NAZARETH, Pa. — A simulated apartment wasn’t something AJ Kise had heard of in other school districts, but it was a vision he had for Nazareth Area High School.

That vision has been realized, with the recent unveiling of the fully furnished space in what had been a run-of-the-mill classroom.

“Imagine a world where every student, regardless of their abilities, walks through the doors of opportunity — a world where barriers crumble, differences are celebrated and education empowers all to reach their full potential,” Kise, the Nazareth Area schools’ director of special education, said during a dedication and ribbon-cutting ceremony. “Today we stand at the threshold of making that dream a reality.”

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The simulated apartment at the high school in Upper Nazareth Township is designed to provide a realistic and engaging environment where students can gain practical experience in essential daily living skills, according to the school district. Through evidence-based practices, hands-on activities and real-world applications, about 25 students this school year will work to develop competencies in areas like:

• Food and kitchen safety: Meal planning, preparation and cleanup.
• Laundry: Sorting, washing, drying and ironing clothes.
• Budgeting: Managing finances and making informed spending choices.
• Planning and organization: Setting goals, prioritizing tasks and managing time effectively.
• Social skills: Building positive relationships, communicating effectively and navigating social situations.
• Independent living skills: Personal hygiene, home maintenance and safety procedures.

They’re the kinds of invaluable skills that many take for granted, said Nazareth Area schools Superintendent Richard Kaskey. In the simulated apartment, the students have a safe environment in which to make errors and experience repercussions, while they gain confidence in growing the skills they’ll need to thrive as adults.

“This simulated apartment is not just a space, it’s a springboard,” Assistant Superintendent Isabel Resende said. “It will be a training ground where our students with special needs can develop essential skills for living independently, but more importantly they’ll gain confidence, self-reliance and the belief that they are capable of achieving anything they set their mind to.”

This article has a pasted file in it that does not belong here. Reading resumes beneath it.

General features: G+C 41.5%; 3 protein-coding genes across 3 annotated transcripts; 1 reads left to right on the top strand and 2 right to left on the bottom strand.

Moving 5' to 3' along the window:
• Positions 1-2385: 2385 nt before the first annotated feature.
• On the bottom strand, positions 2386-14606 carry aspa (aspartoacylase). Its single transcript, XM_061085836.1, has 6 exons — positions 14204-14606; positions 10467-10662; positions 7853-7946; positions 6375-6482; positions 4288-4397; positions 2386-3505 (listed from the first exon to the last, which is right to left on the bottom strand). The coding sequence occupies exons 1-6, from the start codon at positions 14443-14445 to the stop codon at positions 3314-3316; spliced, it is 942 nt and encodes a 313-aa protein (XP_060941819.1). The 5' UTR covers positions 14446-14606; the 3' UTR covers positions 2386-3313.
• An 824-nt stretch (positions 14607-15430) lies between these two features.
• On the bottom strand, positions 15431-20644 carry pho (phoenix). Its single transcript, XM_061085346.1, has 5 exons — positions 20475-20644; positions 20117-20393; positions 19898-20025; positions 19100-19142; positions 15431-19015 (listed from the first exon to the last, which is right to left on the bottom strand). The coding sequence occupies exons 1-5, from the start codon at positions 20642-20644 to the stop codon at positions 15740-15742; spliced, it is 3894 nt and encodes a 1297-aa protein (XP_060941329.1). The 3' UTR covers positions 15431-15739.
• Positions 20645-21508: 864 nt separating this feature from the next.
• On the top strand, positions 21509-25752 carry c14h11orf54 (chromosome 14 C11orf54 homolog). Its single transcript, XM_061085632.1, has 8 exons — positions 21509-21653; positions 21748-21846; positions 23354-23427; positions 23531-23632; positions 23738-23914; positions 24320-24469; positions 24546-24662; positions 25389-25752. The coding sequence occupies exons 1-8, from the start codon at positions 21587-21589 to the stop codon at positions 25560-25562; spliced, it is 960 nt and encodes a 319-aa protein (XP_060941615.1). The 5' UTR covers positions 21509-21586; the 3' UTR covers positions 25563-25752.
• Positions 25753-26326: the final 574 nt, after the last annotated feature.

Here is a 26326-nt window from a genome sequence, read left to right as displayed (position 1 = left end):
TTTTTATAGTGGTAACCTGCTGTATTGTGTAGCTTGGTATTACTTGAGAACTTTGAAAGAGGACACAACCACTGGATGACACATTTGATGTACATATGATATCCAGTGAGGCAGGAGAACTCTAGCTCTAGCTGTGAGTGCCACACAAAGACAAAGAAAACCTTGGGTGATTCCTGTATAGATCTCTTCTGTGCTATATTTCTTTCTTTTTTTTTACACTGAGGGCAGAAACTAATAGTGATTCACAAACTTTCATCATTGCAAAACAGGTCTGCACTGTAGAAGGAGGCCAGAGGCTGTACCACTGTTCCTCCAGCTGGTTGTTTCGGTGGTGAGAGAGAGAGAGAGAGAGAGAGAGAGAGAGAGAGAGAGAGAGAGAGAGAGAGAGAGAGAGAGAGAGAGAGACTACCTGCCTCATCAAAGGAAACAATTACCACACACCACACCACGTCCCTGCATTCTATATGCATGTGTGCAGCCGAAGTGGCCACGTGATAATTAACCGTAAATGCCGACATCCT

The ceremony this month drew state Reps. Ann Flood, Joe Emrick and Zach Mako, all Republicans who represent Northampton County communities. Flood presented Kise with a proclamation from the House recognizing the effort behind the new initiative. She and her husband, Dan, started Lauren’s Hope Foundation to help children with special needs. It is named for their daughter, who died shortly before Christmas 2007 at age 4 due to a brain injury.

Cindy McAllister from Nazareth-based Martin Guitar handed Kise a framed wall hanging celebrating the company’s 190th anniversary to adorn the room, alongside other memorabilia paying homage to the community. There are a Mario Andretti bobblehead and miniature racing helmet, a football autographed by Nazareth Area High School alumnus and Washington Commanders wide receiver Jahan Dotson and more, including school district photos and yearbooks dating to 1927.

It was the fall of 2022 when Kise came up with the idea of the simulated apartment. He approached Chrissy Glasgow, life-skills teacher for students with disabilities in the district, then took the proposal to Resende and Kaskey and the school board for approval.

The district’s Blue Eagle Foundation supported the effort with a $5,000 donation, according to Kise. Stofanak Custom Cabinetry donated the cabinets and countertops; HomeTown Brand Center sold the appliances for the apartment at a discount; and district employees, friends and family donated the furniture.

Nazareth Area School District facilities and operations and maintenance workers joined Kise in the transformation as the vision took hold over the past two school years.

“This will significantly improve their quality of life and future success,” Kise said of the district’s students, before reflecting on the timeline with humor: “For those of you that watch shows on HGTV, the 30-minute episode where they redo an entire house is not real.”

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